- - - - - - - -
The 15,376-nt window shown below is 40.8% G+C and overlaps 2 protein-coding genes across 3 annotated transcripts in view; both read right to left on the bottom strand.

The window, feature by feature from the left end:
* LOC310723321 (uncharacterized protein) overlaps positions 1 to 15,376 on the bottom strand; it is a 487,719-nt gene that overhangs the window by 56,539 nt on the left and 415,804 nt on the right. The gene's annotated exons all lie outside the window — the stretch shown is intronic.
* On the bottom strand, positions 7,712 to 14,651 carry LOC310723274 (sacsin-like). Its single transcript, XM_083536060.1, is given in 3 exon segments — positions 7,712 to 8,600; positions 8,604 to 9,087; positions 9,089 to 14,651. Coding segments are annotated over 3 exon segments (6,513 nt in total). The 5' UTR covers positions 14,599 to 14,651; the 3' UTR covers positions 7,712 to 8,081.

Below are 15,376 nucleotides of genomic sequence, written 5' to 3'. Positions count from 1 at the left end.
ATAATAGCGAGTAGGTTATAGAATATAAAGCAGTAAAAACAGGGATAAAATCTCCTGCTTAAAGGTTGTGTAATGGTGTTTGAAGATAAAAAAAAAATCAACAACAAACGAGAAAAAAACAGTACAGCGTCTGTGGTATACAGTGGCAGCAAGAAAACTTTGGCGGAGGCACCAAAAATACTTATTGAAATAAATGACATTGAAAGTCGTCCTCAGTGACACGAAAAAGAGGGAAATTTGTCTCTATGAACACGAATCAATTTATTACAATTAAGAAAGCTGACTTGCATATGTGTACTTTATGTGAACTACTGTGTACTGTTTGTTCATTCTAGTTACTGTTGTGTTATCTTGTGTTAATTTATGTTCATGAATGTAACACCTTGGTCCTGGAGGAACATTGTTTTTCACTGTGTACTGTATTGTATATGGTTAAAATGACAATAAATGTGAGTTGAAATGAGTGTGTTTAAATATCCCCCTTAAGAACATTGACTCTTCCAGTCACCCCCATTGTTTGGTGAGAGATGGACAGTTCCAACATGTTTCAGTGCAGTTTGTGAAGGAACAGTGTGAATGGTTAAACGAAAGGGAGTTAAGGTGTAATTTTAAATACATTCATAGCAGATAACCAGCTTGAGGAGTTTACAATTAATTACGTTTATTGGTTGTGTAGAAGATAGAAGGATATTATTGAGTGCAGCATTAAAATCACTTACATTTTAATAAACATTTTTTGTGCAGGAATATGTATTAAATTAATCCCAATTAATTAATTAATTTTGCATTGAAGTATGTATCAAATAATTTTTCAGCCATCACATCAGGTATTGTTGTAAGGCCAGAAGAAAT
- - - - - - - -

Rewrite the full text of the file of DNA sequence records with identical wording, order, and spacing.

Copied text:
The 15,376-nt window shown below is 40.8% G+C and overlaps 2 protein-coding genes across 3 annotated transcripts in view; both read right to left on the bottom strand.

The window, feature by feature from the left end:
* LOC310723321 (uncharacterized protein) overlaps positions 1 to 15,376 on the bottom strand; it is a 487,719-nt gene that overhangs the window by 56,539 nt on the left and 415,804 nt on the right. The gene's annotated exons all lie outside the window — the stretch shown is intronic.
* On the bottom strand, positions 7,712 to 14,651 carry LOC310723274 (sacsin-like). Its single transcript, XM_083536060.1, is given in 3 exon segments — positions 7,712 to 8,600; positions 8,604 to 9,087; positions 9,089 to 14,651. Coding segments are annotated over 3 exon segments (6,513 nt in total). The 5' UTR covers positions 14,599 to 14,651; the 3' UTR covers positions 7,712 to 8,081.

Below are 15,376 nucleotides of genomic sequence, written 5' to 3'. Positions count from 1 at the left end.
ATAATAGCGAGTAGGTTATAGAATATAAAGCAGTAAAAACAGGGATAAAATCTCCTGCTTAAAGGTTGTGTAATGGTGTTTGAAGATAAAAAAAAAATCAACAACAAACGAGAAAAAAACAGTACAGCGTCTGTGGTATACAGTGGCAGCAAGAAAACTTTGGCGGAGGCACCAAAAATACTTATTGAAATAAATGACATTGAAAGTCGTCCTCAGTGACACGAAAAAGAGGGAAATTTGTCTCTATGAACACGAATCAATTTATTACAATTAAGAAAGCTGACTTGCATATGTGTACTTTATGTGAACTACTGTGTACTGTTTGTTCATTCTAGTTACTGTTGTGTTATCTTGTGTTAATTTATGTTCATGAATGTAACACCTTGGTCCTGGAGGAACATTGTTTTTCACTGTGTACTGTATTGTATATGGTTAAAATGACAATAAATGTGAGTTGAAATGAGTGTGTTTAAATATCCCCCTTAAGAACATTGACTCTTCCAGTCACCCCCATTGTTTGGTGAGAGATGGACAGTTCCAACATGTTTCAGTGCAGTTTGTGAAGGAACAGTGTGAATGGTTAAACGAAAGGGAGTTAAGGTGTAATTTTAAATACATTCATAGCAGATAACCAGCTTGAGGAGTTTACAATTAATTACGTTTATTGGTTGTGTAGAAGATAGAAGGATATTATTGAGTGCAGCATTAAAATCACTTACATTTTAATAAACATTTTTTGTGCAGGAATATGTATTAAATTAATCCCAATTAATTAATTAATTTTGCATTGAAGTATGTATCAAATAATTTTTCAGCCATCACATCAGGTATTGTTGTAAGGCCAGAAGAAAT